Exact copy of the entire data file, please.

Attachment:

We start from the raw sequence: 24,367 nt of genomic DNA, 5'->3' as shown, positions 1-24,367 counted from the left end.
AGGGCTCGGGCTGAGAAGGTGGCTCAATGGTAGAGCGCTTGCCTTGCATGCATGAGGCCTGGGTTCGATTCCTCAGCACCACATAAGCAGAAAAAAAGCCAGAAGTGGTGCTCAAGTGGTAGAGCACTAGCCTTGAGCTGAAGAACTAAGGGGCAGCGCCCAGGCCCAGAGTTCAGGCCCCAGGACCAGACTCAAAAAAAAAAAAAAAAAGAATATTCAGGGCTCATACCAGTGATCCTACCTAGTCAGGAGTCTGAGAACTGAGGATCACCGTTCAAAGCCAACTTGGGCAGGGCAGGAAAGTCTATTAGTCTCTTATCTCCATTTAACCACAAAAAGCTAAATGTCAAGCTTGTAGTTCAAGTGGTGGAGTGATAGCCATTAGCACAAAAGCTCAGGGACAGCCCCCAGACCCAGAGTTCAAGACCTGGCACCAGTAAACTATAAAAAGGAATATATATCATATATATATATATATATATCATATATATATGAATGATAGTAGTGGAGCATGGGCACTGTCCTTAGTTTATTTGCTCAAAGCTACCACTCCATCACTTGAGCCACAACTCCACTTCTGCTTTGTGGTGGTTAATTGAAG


We start from the raw sequence: 24,367 nt of genomic DNA, 5'->3' as shown, positions 1-24,367 counted from the left end.
AGGGCTCGGGCTGAGAAGGTGGCTCAATGGTAGAGCGCTTGCCTTGCATGCATGAGGCCTGGGTTCGATTCCTCAGCACCACATAAGCAGAAAAAAAGCCAGAAGTGGTGCTCAAGTGGTAGAGCACTAGCCTTGAGCTGAAGAACTAAGGGGCAGCGCCCAGGCCCAGAGTTCAGGCCCCAGGACCAGACTCAAAAAAAAAAAAAAAAAGAATATTCAGGGCTCATACCAGTGATCCTACCTAGTCAGGAGTCTGAGAACTGAGGATCACCGTTCAAAGCCAACTTGGGCAGGGCAGGAAAGTCTATTAGTCTCTTATCTCCATTTAACCACAAAAAGCTAAATGTCAAGCTTGTAGTTCAAGTGGTGGAGTGATAGCCATTAGCACAAAAGCTCAGGGACAGCCCCCAGACCCAGAGTTCAAGACCTGGCACCAGTAAACTATAAAAAGGAATATATATCATATATATATATATATATATCATATATATATGAATGATAGTAGTGGAGCATGGGCACTGTCCTTAGTTTATTTGCTCAAAGCTACCACTCCATCACTTGAGCCACAACTCCACTTCTGCTTTGTGGTGGTTAATTGAAG